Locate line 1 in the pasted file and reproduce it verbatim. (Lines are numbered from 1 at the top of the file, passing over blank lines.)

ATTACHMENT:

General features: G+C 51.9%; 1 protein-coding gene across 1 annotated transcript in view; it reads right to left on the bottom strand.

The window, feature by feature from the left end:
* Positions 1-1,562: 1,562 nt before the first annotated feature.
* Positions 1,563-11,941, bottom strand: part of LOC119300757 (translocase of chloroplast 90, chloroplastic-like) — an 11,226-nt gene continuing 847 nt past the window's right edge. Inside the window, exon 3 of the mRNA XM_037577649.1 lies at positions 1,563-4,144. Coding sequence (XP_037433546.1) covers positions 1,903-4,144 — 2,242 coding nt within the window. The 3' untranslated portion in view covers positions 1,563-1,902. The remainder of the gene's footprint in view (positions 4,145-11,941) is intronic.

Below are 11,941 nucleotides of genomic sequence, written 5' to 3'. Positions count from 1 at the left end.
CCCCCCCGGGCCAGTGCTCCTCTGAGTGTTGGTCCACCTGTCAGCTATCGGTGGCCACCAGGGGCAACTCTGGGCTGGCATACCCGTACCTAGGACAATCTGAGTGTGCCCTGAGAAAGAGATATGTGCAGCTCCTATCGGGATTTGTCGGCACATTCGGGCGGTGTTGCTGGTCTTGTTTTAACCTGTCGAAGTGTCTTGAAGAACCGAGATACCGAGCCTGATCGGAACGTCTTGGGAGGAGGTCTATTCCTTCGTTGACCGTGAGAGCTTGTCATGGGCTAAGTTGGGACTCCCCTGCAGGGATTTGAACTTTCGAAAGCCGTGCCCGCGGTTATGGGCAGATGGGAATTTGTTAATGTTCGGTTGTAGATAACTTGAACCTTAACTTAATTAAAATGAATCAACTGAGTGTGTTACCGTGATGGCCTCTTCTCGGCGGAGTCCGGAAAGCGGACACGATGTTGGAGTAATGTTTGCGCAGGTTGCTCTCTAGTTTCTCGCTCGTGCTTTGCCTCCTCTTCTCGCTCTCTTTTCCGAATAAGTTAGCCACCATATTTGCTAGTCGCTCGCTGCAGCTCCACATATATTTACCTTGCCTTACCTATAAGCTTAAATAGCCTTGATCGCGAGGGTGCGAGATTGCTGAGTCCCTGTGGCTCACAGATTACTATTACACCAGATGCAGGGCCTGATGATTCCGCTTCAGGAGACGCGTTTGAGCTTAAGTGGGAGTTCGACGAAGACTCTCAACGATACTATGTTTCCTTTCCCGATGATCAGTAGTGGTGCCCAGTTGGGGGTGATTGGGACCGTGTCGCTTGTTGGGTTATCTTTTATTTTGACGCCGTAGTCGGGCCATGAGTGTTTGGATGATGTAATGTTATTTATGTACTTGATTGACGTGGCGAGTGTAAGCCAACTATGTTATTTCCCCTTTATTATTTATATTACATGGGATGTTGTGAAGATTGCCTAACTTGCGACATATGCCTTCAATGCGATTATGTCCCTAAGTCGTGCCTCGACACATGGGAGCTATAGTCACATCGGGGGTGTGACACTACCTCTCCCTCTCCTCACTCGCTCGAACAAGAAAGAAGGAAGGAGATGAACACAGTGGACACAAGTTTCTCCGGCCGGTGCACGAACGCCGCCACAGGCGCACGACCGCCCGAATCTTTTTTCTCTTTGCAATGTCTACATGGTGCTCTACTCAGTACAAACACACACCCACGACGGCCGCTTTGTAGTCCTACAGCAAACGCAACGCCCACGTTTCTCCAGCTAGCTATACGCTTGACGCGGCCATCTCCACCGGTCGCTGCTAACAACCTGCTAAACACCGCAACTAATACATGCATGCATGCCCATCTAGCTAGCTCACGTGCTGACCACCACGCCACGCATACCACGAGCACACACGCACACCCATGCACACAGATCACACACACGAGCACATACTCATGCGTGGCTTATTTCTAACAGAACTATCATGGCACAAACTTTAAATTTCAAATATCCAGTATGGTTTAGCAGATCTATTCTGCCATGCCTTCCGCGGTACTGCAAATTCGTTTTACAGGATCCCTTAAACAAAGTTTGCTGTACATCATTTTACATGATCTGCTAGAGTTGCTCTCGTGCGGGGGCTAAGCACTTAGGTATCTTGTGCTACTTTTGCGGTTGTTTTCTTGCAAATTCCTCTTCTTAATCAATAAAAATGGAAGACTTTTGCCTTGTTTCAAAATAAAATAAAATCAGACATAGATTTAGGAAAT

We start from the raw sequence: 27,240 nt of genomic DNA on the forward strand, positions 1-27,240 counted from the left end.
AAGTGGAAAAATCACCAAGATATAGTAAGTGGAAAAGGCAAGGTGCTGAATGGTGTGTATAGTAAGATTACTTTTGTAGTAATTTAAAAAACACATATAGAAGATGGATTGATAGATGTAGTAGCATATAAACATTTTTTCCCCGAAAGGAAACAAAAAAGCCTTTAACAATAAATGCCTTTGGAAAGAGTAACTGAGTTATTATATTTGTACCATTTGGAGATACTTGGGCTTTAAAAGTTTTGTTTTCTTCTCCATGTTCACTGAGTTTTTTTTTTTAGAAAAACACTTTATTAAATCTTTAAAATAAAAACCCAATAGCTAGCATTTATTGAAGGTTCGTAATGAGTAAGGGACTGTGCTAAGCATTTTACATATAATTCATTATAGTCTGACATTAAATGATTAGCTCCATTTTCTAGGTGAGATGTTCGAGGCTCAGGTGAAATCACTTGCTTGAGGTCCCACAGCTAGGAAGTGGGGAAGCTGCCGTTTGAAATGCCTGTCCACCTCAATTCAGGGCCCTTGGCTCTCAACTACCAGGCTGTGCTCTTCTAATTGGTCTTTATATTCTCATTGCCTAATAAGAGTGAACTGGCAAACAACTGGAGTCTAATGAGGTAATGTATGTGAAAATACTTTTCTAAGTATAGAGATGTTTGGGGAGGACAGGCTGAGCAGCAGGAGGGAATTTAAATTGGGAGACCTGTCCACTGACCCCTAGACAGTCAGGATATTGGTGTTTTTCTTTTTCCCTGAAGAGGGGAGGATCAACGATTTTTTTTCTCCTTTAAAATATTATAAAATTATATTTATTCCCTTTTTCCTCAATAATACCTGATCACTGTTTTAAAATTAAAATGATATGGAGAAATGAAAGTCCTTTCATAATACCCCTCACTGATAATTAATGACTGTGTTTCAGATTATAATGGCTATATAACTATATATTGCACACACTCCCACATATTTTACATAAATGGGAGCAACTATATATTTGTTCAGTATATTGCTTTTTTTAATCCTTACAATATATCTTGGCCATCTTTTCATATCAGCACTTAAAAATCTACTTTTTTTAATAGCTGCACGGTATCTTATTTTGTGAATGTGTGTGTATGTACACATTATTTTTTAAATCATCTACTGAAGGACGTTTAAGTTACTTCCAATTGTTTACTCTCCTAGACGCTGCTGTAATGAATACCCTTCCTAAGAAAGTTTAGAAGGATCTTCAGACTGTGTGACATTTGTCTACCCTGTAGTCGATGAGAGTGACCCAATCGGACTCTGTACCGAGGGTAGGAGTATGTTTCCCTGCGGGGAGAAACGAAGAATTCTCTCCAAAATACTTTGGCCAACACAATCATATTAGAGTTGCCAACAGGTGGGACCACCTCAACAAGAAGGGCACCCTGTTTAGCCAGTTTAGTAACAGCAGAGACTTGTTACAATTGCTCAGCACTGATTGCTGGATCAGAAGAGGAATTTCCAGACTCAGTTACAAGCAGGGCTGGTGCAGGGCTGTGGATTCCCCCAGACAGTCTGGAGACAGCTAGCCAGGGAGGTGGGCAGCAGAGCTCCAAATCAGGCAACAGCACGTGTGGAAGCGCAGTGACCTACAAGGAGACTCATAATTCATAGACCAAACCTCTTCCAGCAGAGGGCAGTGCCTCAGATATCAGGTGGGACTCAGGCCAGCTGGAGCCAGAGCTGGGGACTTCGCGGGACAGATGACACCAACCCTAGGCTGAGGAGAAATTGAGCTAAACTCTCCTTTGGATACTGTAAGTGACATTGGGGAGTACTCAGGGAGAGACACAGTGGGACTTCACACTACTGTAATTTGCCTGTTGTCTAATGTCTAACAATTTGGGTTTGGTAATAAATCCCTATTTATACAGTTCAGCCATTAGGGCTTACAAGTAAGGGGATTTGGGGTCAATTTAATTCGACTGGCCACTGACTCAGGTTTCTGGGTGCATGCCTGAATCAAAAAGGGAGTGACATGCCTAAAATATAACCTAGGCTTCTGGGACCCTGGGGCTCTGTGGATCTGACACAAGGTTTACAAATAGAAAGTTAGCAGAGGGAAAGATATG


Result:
General features: G+C 51.9%; 1 protein-coding gene across 1 annotated transcript in view; it reads right to left on the bottom strand.